Colleen Cullen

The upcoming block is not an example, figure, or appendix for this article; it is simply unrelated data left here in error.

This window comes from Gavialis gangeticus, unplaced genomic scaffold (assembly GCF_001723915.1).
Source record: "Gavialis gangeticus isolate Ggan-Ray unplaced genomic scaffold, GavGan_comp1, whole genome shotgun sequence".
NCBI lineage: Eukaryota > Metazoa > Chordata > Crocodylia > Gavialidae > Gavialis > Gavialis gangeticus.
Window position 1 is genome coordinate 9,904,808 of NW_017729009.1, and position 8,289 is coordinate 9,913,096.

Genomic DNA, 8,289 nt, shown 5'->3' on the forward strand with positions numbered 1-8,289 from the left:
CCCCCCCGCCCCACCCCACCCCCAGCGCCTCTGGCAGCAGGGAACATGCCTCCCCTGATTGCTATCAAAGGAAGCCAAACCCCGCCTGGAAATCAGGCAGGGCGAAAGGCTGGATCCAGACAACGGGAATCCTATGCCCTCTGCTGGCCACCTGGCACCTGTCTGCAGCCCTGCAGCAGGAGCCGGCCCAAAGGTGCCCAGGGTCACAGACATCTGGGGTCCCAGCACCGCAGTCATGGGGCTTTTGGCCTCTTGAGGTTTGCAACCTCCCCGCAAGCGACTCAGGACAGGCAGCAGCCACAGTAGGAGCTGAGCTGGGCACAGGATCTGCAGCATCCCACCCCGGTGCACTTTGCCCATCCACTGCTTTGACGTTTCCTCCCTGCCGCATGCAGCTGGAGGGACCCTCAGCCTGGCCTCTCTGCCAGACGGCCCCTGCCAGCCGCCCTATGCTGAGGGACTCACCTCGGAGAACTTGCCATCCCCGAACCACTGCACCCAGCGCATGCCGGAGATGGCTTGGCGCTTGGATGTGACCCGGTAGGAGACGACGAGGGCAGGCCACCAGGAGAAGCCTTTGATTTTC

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The United States Constitution and all fifty states guarantee a speedy trial right for individuals accused of crimes. The controlling United States Supreme Court case, decided over fifty years ago, described the Sixth Amendment as a fundamental right with Fourteenth Amendment Due Process implications. Although the right to a speedy trial is a universally recognized right, this Article compellingly demonstrates the right is actually nonexistent throughout the United States. The COVID-19 pandemic highlighted and exacerbated this previously unrecognized problem in courthouses across the country, which has led to news outlets finally covering the issue of the nonexistent speedy trial. This Article provides a groundbreaking analysis of the laws addressing the speedy trial right in all states and the federal government, reviewing all constitutions, statutes, and rules of criminal procedure. This Article is the first in legal scholarship to explore the speedy trial right without focusing on a specific jurisdiction, and it includes the first fifty-state survey on this topic. This unprecedented fifty-state survey reveals that the current laws addressing speedy trial are grossly inadequate, allowing courts to regularly and routinely deprive the accused of timely trials. The main problems with the current laws are the lack of strict timelines and meaningful remedies. Fourteen states do not provide a timeline. Eleven states have obscenely long timelines in excess of six months for even the most basic trials. Additionally, my exhaustive research exposes that nine states have no remedy if the speedy trial right is violated. Seven of those nine states have neither a defined timeline nor remedy. To solve this pervasive national problem, Part IV includes a proposed law that judges and legislatures should use to ensure the speedy trial is truly a right guaranteed to all accused of a crime.